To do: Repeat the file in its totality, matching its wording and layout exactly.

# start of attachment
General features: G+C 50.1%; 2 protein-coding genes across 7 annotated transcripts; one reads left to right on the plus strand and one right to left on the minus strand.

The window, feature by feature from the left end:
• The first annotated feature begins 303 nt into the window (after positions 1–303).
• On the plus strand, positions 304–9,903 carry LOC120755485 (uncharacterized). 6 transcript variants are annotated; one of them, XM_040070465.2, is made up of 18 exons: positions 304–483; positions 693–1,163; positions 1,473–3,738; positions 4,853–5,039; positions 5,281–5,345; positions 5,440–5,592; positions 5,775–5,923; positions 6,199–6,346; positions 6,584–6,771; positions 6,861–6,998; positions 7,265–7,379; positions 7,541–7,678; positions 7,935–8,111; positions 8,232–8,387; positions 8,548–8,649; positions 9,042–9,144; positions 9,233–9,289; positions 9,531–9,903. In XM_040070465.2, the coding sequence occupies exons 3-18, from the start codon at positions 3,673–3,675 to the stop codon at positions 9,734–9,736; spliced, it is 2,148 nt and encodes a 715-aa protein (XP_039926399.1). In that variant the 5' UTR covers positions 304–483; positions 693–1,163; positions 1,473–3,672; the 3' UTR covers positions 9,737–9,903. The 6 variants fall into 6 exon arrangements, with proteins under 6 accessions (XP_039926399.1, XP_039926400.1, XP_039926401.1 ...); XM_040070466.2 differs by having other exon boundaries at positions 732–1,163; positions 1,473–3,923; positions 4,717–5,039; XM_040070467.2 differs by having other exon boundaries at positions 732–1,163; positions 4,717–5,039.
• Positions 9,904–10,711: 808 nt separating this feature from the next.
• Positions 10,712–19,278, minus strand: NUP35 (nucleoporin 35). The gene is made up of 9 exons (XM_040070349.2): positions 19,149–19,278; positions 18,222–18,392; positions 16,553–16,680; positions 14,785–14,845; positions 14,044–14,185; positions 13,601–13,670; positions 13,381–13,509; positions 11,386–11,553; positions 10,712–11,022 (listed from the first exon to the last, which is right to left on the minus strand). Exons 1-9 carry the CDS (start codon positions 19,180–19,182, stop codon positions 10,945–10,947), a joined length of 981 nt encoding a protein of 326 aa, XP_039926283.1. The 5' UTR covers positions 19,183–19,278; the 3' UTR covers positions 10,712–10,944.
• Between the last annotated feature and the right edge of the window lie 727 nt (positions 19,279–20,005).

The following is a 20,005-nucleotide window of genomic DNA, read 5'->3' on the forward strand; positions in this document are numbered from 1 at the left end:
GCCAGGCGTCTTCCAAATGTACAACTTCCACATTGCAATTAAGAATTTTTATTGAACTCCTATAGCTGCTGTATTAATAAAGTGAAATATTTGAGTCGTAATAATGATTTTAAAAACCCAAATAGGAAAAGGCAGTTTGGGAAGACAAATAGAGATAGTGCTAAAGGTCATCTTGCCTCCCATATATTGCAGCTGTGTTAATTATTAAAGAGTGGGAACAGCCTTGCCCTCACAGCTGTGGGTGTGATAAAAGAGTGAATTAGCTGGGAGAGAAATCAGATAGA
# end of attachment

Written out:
General features: G+C 50.1%; 2 protein-coding genes across 7 annotated transcripts; one reads left to right on the plus strand and one right to left on the minus strand.

The window, feature by feature from the left end:
• The first annotated feature begins 303 nt into the window (after positions 1–303).
• On the plus strand, positions 304–9,903 carry LOC120755485 (uncharacterized). 6 transcript variants are annotated; one of them, XM_040070465.2, is made up of 18 exons: positions 304–483; positions 693–1,163; positions 1,473–3,738; positions 4,853–5,039; positions 5,281–5,345; positions 5,440–5,592; positions 5,775–5,923; positions 6,199–6,346; positions 6,584–6,771; positions 6,861–6,998; positions 7,265–7,379; positions 7,541–7,678; positions 7,935–8,111; positions 8,232–8,387; positions 8,548–8,649; positions 9,042–9,144; positions 9,233–9,289; positions 9,531–9,903. In XM_040070465.2, the coding sequence occupies exons 3-18, from the start codon at positions 3,673–3,675 to the stop codon at positions 9,734–9,736; spliced, it is 2,148 nt and encodes a 715-aa protein (XP_039926399.1). In that variant the 5' UTR covers positions 304–483; positions 693–1,163; positions 1,473–3,672; the 3' UTR covers positions 9,737–9,903. The 6 variants fall into 6 exon arrangements, with proteins under 6 accessions (XP_039926399.1, XP_039926400.1, XP_039926401.1 ...); XM_040070466.2 differs by having other exon boundaries at positions 732–1,163; positions 1,473–3,923; positions 4,717–5,039; XM_040070467.2 differs by having other exon boundaries at positions 732–1,163; positions 4,717–5,039.
• Positions 9,904–10,711: 808 nt separating this feature from the next.
• Positions 10,712–19,278, minus strand: NUP35 (nucleoporin 35). The gene is made up of 9 exons (XM_040070349.2): positions 19,149–19,278; positions 18,222–18,392; positions 16,553–16,680; positions 14,785–14,845; positions 14,044–14,185; positions 13,601–13,670; positions 13,381–13,509; positions 11,386–11,553; positions 10,712–11,022 (listed from the first exon to the last, which is right to left on the minus strand). Exons 1-9 carry the CDS (start codon positions 19,180–19,182, stop codon positions 10,945–10,947), a joined length of 981 nt encoding a protein of 326 aa, XP_039926283.1. The 5' UTR covers positions 19,183–19,278; the 3' UTR covers positions 10,712–10,944.
• Between the last annotated feature and the right edge of the window lie 727 nt (positions 19,279–20,005).

The following is a 20,005-nucleotide window of genomic DNA, read 5'->3' on the forward strand; positions in this document are numbered from 1 at the left end:
GCCAGGCGTCTTCCAAATGTACAACTTCCACATTGCAATTAAGAATTTTTATTGAACTCCTATAGCTGCTGTATTAATAAAGTGAAATATTTGAGTCGTAATAATGATTTTAAAAACCCAAATAGGAAAAGGCAGTTTGGGAAGACAAATAGAGATAGTGCTAAAGGTCATCTTGCCTCCCATATATTGCAGCTGTGTTAATTATTAAAGAGTGGGAACAGCCTTGCCCTCACAGCTGTGGGTGTGATAAAAGAGTGAATTAGCTGGGAGAGAAATCAGATAGA